Evil threatens human reason, for it challenges our hope that the world makes sense. For eighteenth-century Europeans, the Lisbon earthquake was manifest evil. Today we view evil as a matter of human cruelty, and Auschwitz as its extreme incarnation. Examining our understanding of evil from the Inquisition to contemporary terrorism, Susan Neiman explores who we have become in the three centuries that separate us from the early Enlightenment. In the process, she rewrites the history of modern thought and points philosophy back to the questions that originally animated it.
Whether expressed in theological or secular terms, evil poses a problem about the world's intelligibility. It confronts philosophy with fundamental questions: Can there be meaning in a world where innocents suffer? Can belief in divine power or human progress survive a cataloging of evil? Is evil profound or banal? Neiman argues that these questions impelled modern philosophy. Traditional philosophers from Leibniz to Hegel sought to defend the Creator of a world containing evil. Inevitably, their efforts--combined with those of more literary figures like Pope, Voltaire, and the Marquis de Sade--eroded belief in God's benevolence, power, and relevance, until Nietzsche claimed He had been murdered. They also yielded the distinction between natural and moral evil that we now take for granted. Neiman turns to consider philosophy's response to the Holocaust as a final moral evil, concluding that two basic stances run through modern thought. One, from Rousseau to Arendt, insists that morality demands we make evil intelligible. The other, from Voltaire to Adorno, insists that morality demands that we don't.
Beautifully written and thoroughly engaging, this book tells the history of modern philosophy as an attempt to come to terms with evil. It reintroduces philosophy to anyone interested in questions of life and death, good and evil, suffering and sense. Featuring a substantial new afterword by Neiman that raises provocative questions about Hannah Arendt's take on Adolf Eichmann and the rationale behind the Hiroshima bombing, this Princeton Classics edition introduces a new generation of readers to this eloquent and thought-provoking meditation on good and evil, life and death, and suffering and sense.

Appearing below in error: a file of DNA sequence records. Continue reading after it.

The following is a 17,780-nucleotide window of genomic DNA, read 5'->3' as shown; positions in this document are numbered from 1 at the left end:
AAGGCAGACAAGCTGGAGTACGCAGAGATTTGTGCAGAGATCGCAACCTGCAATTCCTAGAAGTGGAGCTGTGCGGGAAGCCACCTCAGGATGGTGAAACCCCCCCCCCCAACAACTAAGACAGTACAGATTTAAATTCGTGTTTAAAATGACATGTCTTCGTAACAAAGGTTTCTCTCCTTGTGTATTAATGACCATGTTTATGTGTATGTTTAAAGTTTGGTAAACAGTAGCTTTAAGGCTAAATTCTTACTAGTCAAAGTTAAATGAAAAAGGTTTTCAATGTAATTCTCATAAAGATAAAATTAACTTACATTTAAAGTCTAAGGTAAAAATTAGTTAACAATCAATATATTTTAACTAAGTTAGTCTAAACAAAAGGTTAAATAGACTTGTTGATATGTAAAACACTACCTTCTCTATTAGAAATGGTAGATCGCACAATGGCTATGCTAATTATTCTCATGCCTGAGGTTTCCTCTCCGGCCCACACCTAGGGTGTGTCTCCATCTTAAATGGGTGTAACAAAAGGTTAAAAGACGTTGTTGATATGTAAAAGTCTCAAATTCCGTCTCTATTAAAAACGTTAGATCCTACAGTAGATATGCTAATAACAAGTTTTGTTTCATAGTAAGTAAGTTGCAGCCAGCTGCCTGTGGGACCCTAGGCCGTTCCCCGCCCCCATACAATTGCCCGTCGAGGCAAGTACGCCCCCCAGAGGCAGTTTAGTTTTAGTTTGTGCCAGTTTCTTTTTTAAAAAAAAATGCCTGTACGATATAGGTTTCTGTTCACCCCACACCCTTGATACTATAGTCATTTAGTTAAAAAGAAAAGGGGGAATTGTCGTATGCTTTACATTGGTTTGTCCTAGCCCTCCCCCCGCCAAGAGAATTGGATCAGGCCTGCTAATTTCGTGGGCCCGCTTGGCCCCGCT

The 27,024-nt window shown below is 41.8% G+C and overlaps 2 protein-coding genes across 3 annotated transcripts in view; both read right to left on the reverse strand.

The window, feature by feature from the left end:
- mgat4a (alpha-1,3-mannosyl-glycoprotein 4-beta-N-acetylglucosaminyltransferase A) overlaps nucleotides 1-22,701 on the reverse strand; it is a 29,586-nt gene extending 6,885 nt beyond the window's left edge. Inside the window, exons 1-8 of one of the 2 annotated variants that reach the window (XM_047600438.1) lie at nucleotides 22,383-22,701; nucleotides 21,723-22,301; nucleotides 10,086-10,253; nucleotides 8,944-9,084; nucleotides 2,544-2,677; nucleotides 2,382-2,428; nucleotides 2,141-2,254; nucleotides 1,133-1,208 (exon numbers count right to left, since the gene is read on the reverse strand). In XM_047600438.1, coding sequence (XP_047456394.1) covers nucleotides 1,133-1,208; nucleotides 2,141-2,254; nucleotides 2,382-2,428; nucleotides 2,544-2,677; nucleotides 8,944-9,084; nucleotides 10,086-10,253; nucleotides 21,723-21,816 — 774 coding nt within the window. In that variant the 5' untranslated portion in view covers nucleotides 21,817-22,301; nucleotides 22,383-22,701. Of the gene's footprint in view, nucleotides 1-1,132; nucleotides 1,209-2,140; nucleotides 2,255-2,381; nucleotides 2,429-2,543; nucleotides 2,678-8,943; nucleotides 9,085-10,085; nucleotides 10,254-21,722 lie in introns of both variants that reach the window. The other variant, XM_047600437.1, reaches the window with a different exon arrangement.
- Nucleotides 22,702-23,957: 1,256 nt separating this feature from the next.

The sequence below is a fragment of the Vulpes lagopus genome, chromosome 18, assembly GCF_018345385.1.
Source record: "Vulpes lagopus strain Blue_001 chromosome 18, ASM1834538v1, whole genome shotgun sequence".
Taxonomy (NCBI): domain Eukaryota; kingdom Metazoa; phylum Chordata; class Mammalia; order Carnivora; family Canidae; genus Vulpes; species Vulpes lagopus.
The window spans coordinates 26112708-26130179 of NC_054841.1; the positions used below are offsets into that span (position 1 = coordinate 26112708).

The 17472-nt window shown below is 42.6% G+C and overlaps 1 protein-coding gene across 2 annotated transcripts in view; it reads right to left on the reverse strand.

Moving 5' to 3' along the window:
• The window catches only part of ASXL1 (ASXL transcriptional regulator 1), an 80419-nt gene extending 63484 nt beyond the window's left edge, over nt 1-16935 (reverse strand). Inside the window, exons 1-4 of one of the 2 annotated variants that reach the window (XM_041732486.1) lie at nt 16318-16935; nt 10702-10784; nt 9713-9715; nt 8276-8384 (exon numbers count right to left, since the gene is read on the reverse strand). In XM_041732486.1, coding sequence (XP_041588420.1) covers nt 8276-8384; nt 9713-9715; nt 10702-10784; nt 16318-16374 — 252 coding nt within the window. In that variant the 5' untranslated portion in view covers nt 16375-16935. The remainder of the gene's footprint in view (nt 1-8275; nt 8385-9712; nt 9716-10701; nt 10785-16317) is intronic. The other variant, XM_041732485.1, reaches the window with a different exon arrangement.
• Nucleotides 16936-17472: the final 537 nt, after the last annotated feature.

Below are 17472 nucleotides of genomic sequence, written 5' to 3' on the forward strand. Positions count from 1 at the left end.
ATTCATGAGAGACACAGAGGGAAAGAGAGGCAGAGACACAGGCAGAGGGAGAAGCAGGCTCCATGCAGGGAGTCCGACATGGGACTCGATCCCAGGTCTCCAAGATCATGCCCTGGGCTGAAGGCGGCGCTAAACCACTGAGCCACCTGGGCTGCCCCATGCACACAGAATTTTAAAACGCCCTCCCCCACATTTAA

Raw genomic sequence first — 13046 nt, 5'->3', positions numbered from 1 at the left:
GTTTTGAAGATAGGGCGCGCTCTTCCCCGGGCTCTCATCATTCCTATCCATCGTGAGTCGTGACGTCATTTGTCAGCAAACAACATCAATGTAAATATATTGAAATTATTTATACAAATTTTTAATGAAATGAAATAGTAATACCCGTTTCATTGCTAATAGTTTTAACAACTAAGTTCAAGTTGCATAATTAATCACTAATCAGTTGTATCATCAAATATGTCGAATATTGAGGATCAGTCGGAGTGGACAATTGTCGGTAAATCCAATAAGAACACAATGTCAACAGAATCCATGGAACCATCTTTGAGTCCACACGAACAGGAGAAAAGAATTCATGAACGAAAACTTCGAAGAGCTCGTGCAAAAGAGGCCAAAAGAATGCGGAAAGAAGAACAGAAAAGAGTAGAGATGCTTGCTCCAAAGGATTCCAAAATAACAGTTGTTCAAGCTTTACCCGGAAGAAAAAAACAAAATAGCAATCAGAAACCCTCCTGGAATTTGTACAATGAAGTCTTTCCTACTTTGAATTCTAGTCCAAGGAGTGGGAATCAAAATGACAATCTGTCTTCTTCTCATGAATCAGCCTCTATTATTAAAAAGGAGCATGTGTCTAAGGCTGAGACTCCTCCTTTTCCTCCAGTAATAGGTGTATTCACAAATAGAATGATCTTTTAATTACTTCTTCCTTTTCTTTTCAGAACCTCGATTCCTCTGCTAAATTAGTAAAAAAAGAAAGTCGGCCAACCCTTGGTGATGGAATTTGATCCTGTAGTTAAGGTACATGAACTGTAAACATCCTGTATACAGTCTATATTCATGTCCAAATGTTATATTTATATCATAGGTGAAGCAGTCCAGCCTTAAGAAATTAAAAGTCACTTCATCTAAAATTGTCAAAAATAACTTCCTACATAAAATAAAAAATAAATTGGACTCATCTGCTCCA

Susan Neiman is director of the Einstein Forum in Potsdam. Her books include Why Grow Up? and Moral Clarity: A Guide for Grown-Up Idealists (Princeton).
"Evil has become the subject of one book after another, but [this] is one book unlike any other--by a philosopher unlike any other."--Bill Moyers, NOW
"Scintillating-- a very rare thing in a philosopher."--Jonathan Ree, Times Literary Supplement
"Provocative and profound."--Damon Linker, The Wall Street Journal
"The American philosopher Susan Neiman has written the book for this world-political hour."--Neue Züricher Zeitung
"A brilliant new book. . . . No summary can convey the intellectual firepower of Neiman's book. Within her field of interest, she seems not only to have read everything but to have understood it at the deepest level."--William C. Placher, Christian Century
"Eloquent... [Neiman argues that] evil is not just an ethical violation, it disrupts and challenges our interpretation of the world."--Edward Rothstein, The New York Times
"Neiman follows the argument like a sleuth, and, indeed, her book is a kind of thriller: What is it that menaces us? Will we find what evil is? And how may we escape it? The path leads from a God found absent past a Nature that's indifferent till it fetches up at the house of a man himself. . . . Neiman leads the reader through a careful analysis of the relation of intention, act, and consequence to kinds of useful knowledge and degrees of awareness."--William H. Gass, Harper's Magazine
"This great work....looks into these abysses with astonishing fearlessness."--Die Zeit
"An erudite and compelling intellectual treatise that is profoundly interesting, often witty, and constructed without resorting to jargon or obfuscation. . . . In reorienting the history of philosophy, she has made it come alive. . . . This is a fine, even elegant book."--Choice
Table of Contents
Another Princeton book authored or coauthored by Susan Neiman: